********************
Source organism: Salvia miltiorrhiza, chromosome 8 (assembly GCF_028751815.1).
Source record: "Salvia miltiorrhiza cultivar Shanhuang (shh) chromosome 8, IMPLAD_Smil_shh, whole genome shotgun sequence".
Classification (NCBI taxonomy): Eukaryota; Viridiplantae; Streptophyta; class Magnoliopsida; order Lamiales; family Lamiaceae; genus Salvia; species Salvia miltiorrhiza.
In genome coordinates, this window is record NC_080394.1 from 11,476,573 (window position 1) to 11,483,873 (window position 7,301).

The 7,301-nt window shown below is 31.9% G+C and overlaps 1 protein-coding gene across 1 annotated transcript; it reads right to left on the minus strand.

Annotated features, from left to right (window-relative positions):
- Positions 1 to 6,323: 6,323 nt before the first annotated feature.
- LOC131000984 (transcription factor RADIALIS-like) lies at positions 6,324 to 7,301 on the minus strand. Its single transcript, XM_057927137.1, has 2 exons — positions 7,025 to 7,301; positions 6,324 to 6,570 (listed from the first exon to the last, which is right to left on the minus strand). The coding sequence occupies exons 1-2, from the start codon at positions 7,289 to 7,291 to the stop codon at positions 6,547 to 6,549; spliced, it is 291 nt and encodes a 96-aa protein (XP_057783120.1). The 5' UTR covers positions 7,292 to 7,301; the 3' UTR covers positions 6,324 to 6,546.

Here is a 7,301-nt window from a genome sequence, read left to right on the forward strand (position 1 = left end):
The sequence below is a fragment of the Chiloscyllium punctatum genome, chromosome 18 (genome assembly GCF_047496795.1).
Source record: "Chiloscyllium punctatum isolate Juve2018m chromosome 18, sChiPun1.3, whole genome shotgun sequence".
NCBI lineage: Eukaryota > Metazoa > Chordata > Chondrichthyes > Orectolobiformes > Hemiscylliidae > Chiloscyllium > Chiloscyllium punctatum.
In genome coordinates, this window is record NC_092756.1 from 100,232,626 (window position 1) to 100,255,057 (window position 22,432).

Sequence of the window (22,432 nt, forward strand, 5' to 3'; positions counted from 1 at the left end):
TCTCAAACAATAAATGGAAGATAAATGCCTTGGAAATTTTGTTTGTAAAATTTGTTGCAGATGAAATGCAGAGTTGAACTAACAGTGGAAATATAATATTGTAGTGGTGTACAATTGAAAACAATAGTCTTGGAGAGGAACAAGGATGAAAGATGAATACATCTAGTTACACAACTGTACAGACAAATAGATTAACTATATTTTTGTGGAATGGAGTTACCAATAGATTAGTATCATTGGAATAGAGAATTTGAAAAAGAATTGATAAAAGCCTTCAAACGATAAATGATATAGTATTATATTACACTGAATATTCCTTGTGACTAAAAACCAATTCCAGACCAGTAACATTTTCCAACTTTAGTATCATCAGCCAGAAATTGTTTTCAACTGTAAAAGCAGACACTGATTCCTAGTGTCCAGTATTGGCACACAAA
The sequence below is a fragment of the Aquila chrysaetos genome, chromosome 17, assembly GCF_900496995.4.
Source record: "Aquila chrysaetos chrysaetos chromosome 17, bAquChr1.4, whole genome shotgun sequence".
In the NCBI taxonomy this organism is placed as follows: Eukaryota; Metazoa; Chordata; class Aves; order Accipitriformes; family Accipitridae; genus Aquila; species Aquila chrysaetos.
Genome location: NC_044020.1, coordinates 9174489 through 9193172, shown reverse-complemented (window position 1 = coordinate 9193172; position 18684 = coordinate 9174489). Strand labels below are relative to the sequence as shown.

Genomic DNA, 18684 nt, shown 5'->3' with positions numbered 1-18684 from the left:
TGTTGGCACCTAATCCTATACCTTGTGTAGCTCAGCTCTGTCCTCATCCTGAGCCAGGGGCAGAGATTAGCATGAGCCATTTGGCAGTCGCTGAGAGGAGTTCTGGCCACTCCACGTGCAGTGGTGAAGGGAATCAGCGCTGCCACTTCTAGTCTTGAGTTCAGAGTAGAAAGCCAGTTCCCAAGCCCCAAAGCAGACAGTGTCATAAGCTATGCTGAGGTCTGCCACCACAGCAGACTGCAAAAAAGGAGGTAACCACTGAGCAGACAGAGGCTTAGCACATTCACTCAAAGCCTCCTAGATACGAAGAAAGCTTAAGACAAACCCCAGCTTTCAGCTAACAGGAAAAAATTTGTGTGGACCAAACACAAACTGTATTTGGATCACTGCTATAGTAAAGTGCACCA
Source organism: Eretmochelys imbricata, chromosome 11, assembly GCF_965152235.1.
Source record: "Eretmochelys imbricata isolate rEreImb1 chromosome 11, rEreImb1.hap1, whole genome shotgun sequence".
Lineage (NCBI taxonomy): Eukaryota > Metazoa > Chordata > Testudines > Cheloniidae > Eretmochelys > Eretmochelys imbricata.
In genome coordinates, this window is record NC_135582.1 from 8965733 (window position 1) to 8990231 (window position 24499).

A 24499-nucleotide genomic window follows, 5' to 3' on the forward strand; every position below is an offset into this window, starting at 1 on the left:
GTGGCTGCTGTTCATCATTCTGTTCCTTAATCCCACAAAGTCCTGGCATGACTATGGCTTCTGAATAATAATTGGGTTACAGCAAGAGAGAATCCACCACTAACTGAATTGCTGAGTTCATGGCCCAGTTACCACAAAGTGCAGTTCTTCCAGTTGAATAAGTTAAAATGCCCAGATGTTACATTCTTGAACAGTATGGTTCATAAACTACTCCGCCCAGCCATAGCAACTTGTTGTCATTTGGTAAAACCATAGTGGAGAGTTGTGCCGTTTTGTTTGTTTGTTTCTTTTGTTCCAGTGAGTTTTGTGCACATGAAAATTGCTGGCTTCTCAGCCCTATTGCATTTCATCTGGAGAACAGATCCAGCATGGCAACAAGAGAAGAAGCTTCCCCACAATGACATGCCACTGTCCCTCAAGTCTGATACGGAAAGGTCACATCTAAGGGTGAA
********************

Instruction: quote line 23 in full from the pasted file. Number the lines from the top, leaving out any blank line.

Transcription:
Source record: "Eretmochelys imbricata isolate rEreImb1 chromosome 11, rEreImb1.hap1, whole genome shotgun sequence".